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Napa County readies for June 15 'full' pandemic reopening
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Public Health

Napa County readies for June 15 'full' pandemic reopening

From the June 11 recap: Napa Valley news you may have missed today series
Justin-Siena High School Class of 2021 (copy)

Graduates receiving their diplomas at Justin-Siena High School's commencement earlier this month wore face masks. Starting June 15, the rules for mask wearing in California and Napa County will change.

Tuesday is the day California and Napa County are to "fully reopen" from the COVID-19 shutdown but don’t expect a complete return to pre-pandemic days.

Though Gov. Gavin Newsom has used the phrase "full reopening," the new normal likely won’t quite be the old normal. Still, it should at least be an approximation.

Businesses from stores to movie theaters to wineries can once again run at full capacity. People won’t be required to keep at least six feet away from each other.

“Basically, physical distancing goes out the window,” Dr. Karen Relucio, county public health officer, said of life starting June 15.

Masks, which have become a symbol of the COVID-19 era, won’t be completely gone. The state and Napa County will follow the Centers for Disease Control and Prevention (CDC) guidelines.

People who are fully vaccinated won’t have to wear masks in many settings. But the vaccinated and unvaccinated alike are to still wear them in such places as buses and other mass transit, health care facilities, and K-12 schools, though the school guidance could change, according the CDC.

Businesses have three options when it comes to masks:

  • Allow vaccinated customers to go without masks and require unvaccinated customers to wear masks using the honor system.
  • Allow customers to go without masks after verifying they’ve been vaccinated.
  • Require all customers to wear masks.

“I think there’s a high likelihood a lot of businesses will still want to have people wear masks,” Relucio said.

Leslie Parker, owner of Napa Running Company in downtown Napa, on Thursday still hadn’t decided what to do about masks come June 15.

“I don’t know if I trust the honor system … I think I will probably take a walk around downtown and take a pulse of what other business owners are doing,” she said.

The store might start with one policy on June 15 and change it if things aren’t working. Ultimately, the store will do what makes customers feel comfortable, she said.

As of Thursday, Copperfield’s Books in downtown Napa also hadn’t decided on a course.

“We are still talking about it,” store manager Mikayla Norwick said. “It’s hard to tell who’s vaccinated.”

Employees will probably continue wearing masks, but it’s hard to say, she said. The store is waiting for updates from the state.

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Whether employees have to wear masks is up to the California Division of Occupational Safety and Health and it has set and rescinded policies in recent days. Both Parker and Norwick said the news on masks seems to change by the minute.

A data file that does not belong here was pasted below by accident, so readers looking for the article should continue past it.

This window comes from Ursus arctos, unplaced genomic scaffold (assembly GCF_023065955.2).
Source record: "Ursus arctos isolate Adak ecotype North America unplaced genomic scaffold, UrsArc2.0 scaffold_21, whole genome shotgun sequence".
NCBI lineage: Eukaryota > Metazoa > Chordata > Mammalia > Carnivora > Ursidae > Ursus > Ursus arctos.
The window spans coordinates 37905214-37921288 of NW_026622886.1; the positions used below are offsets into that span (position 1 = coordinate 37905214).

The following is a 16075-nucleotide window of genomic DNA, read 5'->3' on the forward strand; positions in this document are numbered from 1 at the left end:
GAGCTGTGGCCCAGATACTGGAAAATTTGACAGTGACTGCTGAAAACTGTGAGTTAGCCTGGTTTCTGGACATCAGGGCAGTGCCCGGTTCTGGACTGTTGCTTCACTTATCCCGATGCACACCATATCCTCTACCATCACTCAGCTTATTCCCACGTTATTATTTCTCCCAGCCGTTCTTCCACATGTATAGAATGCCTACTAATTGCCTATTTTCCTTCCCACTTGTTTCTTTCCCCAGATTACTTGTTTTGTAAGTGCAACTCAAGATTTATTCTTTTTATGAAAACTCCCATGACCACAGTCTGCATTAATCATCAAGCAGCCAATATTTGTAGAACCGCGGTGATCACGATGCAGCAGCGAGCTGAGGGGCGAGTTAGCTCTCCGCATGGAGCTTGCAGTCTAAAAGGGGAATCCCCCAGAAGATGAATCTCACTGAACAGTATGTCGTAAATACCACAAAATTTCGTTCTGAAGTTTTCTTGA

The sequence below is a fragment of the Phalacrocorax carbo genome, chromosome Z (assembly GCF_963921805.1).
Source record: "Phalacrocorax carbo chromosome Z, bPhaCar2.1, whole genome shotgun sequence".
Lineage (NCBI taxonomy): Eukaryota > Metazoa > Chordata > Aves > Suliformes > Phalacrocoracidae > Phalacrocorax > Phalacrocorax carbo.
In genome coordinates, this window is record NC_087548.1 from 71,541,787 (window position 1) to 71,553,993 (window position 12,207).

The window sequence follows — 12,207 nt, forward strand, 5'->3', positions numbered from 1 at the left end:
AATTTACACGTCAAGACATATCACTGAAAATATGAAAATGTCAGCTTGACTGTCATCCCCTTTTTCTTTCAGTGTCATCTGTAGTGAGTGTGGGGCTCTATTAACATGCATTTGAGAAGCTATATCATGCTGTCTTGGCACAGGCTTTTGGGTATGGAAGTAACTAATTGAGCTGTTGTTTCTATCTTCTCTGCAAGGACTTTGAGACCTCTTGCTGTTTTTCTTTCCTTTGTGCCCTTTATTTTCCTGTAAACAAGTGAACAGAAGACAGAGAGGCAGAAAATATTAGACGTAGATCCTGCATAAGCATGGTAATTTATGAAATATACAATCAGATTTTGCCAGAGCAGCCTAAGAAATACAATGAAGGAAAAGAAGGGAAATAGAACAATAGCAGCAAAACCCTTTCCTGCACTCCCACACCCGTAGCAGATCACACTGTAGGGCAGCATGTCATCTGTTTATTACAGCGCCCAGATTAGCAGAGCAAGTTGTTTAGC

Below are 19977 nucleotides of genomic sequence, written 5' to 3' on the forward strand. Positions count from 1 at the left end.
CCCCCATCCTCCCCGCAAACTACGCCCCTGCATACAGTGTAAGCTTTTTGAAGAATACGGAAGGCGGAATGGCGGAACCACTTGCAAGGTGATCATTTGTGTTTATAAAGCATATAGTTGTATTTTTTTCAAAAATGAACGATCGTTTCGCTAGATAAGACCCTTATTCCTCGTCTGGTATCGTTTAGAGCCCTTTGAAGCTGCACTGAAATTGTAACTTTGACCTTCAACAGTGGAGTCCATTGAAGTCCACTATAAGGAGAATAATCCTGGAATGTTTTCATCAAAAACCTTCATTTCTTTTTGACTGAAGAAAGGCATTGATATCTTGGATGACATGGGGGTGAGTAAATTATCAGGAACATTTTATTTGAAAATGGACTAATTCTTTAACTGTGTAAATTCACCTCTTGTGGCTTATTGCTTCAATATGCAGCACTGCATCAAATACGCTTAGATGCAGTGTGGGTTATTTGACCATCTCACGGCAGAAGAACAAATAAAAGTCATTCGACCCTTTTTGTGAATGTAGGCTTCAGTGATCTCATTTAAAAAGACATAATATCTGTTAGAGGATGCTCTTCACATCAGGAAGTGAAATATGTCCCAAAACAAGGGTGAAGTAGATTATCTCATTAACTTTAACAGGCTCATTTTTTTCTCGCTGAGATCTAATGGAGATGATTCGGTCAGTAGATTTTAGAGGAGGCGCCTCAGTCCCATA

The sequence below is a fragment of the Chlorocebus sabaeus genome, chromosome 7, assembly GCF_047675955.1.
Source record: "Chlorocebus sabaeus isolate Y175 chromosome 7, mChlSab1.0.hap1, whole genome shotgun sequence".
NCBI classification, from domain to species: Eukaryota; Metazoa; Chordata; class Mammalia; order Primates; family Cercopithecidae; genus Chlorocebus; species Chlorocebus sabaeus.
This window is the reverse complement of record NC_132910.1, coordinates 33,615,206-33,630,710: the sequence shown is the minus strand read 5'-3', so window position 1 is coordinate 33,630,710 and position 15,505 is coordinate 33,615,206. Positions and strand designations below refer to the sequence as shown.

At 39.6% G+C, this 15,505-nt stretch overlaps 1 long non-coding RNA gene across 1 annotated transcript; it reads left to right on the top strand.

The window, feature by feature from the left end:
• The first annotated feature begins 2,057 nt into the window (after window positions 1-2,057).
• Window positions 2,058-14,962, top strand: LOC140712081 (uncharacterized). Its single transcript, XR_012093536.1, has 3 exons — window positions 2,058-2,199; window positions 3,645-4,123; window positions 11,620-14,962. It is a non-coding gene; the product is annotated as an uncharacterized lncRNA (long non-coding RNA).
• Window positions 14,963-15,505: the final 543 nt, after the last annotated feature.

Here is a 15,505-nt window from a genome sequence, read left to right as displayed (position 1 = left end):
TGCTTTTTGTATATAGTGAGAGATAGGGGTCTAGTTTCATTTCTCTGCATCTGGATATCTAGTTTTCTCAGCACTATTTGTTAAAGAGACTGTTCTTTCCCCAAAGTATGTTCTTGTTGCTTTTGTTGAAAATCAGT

Even in advance of that full state and Napa County reopening on June 15, both stores reported they have seen a bounce-back in business.

“It’s been great lately, the last couple of months especially,” Norwick said. “I think with the nice weather people are feeling good.”

Vaccinated residents will have their own decisions to make about whether and when to wear a mask. Vaccinations aren’t a fool-proof COVID-19-repelling force field. Relucio said no vaccine is perfect.

She has an entire mask wardrobe and she isn’t throwing her masks away yet, Relucio said.

“Even if you’re vaccinated, if you’re going to a crowded situation that has known and unknown vaccination status, it’s better to be safe and wear a face covering,” she said.

Relucio also cited state data showing the odds of vaccinated people contracting COVID-19 are low. Out of 17 million fully vaccinated Californians, 5,305 were known to have caught COVID-19 for a rate of .03%.

Napa County recently had a vaccinated person in a skilled nursing facility die from COVID-19. That happened after an unvaccinated worker from a temp agency came to work with mild symptoms, Relucio said.

“Some people go to work because they don’t get paid time off,” Relucio said. “If the symptoms are really mild, they might think it’s allergies.”

Unvaccinated people will also have decisions to make as restrictions are eased. Relucio said they are still vulnerable to COVID-19 and recommended they continue to practice the three W’s — wear a face covering, watch your distance and wash hands often.

“At this point, the best way to protect yourself and others is to get a vaccination,” she said.

As of June 15, the state will no longer impose restrictions on counties based on a purple-red-orange-yellow color code. That doesn’t mean Napa County has reached that sought-after green zone of herd immunity and COVID-19 is for the history books.

Relucio said the county isn’t out of the woods yet. Variants still pose a risk.

“I think the jury will be out there once we’re open,” Relucio said. “We’ll see what impact there will be on transmission once physical distancing goes away.”

Cal Fire is basing a former Army Chinook water-dropping helicopter at Napa County Airport to help knock down wildfires this fire season.

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Napa County Reporter

Barry Eberling covers Napa County government, transportation, the environment and general assignments. He has worked for the Napa Valley Register since fall 2014 and previously worked 27 years for the Daily Republic of Fairfield.

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